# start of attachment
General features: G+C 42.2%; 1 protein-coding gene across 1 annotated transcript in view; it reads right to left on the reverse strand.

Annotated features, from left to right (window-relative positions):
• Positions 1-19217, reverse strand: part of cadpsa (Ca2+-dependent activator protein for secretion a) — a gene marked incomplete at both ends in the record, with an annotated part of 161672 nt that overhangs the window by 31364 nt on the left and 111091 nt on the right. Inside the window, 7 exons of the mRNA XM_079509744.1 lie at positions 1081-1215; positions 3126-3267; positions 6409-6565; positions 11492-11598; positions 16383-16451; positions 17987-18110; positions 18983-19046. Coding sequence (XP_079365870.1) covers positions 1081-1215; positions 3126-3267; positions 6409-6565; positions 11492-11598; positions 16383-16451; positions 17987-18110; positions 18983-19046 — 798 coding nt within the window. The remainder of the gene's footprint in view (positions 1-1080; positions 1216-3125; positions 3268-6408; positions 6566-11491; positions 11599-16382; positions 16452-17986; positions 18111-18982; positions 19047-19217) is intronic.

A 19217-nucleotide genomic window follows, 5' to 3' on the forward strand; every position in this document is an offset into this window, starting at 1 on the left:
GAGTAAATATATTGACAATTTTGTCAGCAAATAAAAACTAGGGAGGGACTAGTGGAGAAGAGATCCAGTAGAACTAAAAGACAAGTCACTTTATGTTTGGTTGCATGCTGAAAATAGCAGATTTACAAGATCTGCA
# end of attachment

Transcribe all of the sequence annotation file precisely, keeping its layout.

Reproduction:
General features: G+C 42.2%; 1 protein-coding gene across 1 annotated transcript in view; it reads right to left on the reverse strand.

Annotated features, from left to right (window-relative positions):
• Positions 1-19217, reverse strand: part of cadpsa (Ca2+-dependent activator protein for secretion a) — a gene marked incomplete at both ends in the record, with an annotated part of 161672 nt that overhangs the window by 31364 nt on the left and 111091 nt on the right. Inside the window, 7 exons of the mRNA XM_079509744.1 lie at positions 1081-1215; positions 3126-3267; positions 6409-6565; positions 11492-11598; positions 16383-16451; positions 17987-18110; positions 18983-19046. Coding sequence (XP_079365870.1) covers positions 1081-1215; positions 3126-3267; positions 6409-6565; positions 11492-11598; positions 16383-16451; positions 17987-18110; positions 18983-19046 — 798 coding nt within the window. The remainder of the gene's footprint in view (positions 1-1080; positions 1216-3125; positions 3268-6408; positions 6566-11491; positions 11599-16382; positions 16452-17986; positions 18111-18982; positions 19047-19217) is intronic.

A 19217-nucleotide genomic window follows, 5' to 3' on the forward strand; every position in this document is an offset into this window, starting at 1 on the left:
GAGTAAATATATTGACAATTTTGTCAGCAAATAAAAACTAGGGAGGGACTAGTGGAGAAGAGATCCAGTAGAACTAAAAGACAAGTCACTTTATGTTTGGTTGCATGCTGAAAATAGCAGATTTACAAGATCTGCA